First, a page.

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Ethiopian Doctor Becomes First African WHO DG

Dr Tedros is the first African WHO Director General
Dr Tedros Adhanom Ghebreyesus is the first African WHO Director General

Tedros Adhanom Ghebreyesus from Ethiopia will be the next director general of the World Health Organization, WHO.

He will be the first African to head the UN agency, after winning the most votes from 186 member states.

He replaces Margaret Chan, who will step down from her 10-year post at the end of June.

During Chan’s tenure, the WHO’s response to the Ebola epidemic in West Africa was criticised for being too slow.

The agency was accused of missing key warning signs about the severity of the outbreak that began in December 2013 and ultimately killed more than 11,000 people.

Addressing the World Health Assembly shortly before the vote, the new WHO chief promised to respond to future emergencies “rapidly and effectively”.

He also promised to stand up for the rights of the poor.

“All roads should lead to universal health coverage. I will not rest until we have met this,” he said.

52-year-old Tedros is married with five children and lives in Ethiopia. He had at different times served as Ethiopia’s minister of health and foreign affairs as well as chairman of the board of the Global Fund to Fight Aids, Tuberculosis and Malaria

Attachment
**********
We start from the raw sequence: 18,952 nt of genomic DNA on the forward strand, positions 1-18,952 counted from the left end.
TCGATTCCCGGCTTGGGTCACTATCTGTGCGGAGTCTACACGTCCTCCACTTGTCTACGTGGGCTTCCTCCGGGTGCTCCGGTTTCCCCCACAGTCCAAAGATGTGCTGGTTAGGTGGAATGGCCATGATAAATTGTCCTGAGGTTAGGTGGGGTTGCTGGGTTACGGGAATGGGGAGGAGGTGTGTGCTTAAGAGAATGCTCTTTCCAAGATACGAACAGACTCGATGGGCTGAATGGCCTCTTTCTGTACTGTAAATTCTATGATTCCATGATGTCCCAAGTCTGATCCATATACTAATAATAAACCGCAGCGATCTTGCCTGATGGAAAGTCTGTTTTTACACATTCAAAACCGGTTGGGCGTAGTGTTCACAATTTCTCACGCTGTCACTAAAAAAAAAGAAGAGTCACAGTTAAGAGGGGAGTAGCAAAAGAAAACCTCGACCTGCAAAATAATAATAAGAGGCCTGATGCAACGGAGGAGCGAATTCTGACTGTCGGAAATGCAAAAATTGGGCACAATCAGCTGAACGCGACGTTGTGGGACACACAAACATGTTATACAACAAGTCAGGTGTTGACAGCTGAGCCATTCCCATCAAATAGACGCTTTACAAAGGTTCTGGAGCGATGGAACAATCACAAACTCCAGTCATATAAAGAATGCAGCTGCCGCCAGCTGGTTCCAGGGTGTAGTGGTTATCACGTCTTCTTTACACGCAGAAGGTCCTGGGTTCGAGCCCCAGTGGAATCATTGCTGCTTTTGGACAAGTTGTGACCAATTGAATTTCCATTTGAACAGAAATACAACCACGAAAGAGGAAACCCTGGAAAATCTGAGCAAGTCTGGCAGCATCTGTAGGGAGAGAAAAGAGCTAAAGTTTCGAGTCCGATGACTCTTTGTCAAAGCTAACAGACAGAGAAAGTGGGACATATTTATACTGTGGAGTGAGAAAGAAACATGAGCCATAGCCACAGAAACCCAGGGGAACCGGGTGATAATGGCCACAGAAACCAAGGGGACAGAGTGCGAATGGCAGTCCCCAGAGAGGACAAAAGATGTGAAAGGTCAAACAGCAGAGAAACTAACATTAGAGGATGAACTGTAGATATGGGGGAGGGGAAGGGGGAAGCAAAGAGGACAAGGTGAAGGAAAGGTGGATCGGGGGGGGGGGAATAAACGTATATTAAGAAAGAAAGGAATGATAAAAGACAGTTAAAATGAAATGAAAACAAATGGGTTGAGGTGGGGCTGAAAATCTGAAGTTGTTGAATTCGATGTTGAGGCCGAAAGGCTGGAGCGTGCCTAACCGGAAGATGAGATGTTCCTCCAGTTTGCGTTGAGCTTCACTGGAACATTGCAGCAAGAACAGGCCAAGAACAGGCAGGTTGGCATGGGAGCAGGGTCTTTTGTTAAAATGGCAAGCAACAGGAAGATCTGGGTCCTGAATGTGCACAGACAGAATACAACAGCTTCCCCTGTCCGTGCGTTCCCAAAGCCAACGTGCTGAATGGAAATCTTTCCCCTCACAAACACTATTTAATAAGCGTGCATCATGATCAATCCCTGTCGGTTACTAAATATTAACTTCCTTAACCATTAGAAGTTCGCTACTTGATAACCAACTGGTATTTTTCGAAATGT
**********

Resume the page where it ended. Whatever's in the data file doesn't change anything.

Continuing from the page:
He is also an internationally recognised malaria researcher, with a PhD in community health.

Tedros’ election was not without controversy as he was recently accused of covering up three cholera epidemics in Ethiopia, but his supports say this is untrue.

The new WHO DG said his vision was of “a world in which everyone can lead healthy and productive lives, regardless of who they are or where they live”.

He told delegates at the World General Assembly: “I promise I will get up every day, determined to make a difference… I am ready to serve.”

His top five priorities in his new job are: Advancing universal health coverage; ensuring WHO responds rapidly and effectively to disease outbreaks and emergencies; putting the wellbeing of women, children and adolescents at the centre of global health and development; helping nations address the effects of climate change on health and making the agency transparent and accountable.

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